Candy bomber drops by the BYU campus

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Whitney Hales
Gail Halvorsen, the candy bomber, visited the BYU campus on Oct. 12. He signed photos and greeted people in the Harold B. Lee Library. (Whitney Hales)

The candy bomber made a stop on the BYU campus on Wednesday, Oct. 12, when families and students lined up to meet the man who delivered candy to children during the Berlin airlift. 

Gail Halvorsen, former pilot in the U.S. Air Force, dropped candy from his plane to German children from 1948 to 1949. He tied handkerchiefs and used them as parachutes for the drop, and a commanding officer later authorized Halvorsen’s unofficial operation, meaning more pilots could drop candy to the children.

The operation expanded when American associations donated candy to the cause and young children assembled parachutes in Massachusetts. The pilots had dropped more than 250,000 candy parachutes by January 1949.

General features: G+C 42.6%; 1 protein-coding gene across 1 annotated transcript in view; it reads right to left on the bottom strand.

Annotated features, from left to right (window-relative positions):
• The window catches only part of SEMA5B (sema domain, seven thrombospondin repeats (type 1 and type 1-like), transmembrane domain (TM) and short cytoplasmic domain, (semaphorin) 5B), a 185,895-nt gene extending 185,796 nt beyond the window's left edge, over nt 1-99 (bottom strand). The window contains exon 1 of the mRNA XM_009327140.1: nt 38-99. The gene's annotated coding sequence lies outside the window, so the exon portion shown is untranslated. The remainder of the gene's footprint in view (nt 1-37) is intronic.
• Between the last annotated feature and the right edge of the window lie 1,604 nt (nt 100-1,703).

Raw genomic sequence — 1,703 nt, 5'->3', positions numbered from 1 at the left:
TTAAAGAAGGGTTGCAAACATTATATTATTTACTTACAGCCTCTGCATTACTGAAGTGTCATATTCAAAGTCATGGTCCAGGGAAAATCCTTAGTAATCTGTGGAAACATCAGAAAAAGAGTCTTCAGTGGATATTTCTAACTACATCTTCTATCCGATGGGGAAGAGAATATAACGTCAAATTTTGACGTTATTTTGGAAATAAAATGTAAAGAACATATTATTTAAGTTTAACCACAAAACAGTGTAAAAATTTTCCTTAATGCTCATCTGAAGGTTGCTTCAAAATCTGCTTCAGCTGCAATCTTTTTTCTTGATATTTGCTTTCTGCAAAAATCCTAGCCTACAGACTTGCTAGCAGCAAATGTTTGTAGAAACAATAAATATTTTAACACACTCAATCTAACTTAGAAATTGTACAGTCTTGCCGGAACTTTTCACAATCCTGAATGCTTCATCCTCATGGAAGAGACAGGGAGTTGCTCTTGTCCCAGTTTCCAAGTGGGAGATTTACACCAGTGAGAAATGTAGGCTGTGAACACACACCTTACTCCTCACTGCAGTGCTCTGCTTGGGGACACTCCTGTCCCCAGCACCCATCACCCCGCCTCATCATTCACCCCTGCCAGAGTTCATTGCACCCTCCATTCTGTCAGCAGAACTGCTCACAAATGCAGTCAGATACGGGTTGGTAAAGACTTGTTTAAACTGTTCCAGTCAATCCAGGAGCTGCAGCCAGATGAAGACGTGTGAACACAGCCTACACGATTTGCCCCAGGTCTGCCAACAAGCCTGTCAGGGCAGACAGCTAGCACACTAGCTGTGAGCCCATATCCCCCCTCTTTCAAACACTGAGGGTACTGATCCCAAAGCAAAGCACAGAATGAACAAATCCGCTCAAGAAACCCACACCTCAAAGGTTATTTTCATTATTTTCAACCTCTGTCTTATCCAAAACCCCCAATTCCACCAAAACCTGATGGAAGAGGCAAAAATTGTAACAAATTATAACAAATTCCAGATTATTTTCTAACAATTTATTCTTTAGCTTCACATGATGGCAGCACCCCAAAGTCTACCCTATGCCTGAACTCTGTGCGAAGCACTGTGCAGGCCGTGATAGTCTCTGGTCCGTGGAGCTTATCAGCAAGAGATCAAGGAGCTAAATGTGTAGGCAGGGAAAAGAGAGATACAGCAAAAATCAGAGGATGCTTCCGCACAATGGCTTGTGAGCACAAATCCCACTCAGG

Whitney Hales
Halvorsen greeted people and posed for photos for more than two hours. (Whitney Hales)

The documentary “Meet the Mormons” shared the candy bomber’s story in 2014, moving audiences with his example of service and compassion. 

Halvorsen signed photos during his visit to the Harold B. Lee Library and greeted a long line of admirers, including families and BYU students.

Halvorsen said he wanted BYU students to learn what matters most from his story.

“The pleasure of happiness in life doesn’t come from more money or a bigger house, but attitude, gratitude and service before self,” Halvorsen said.

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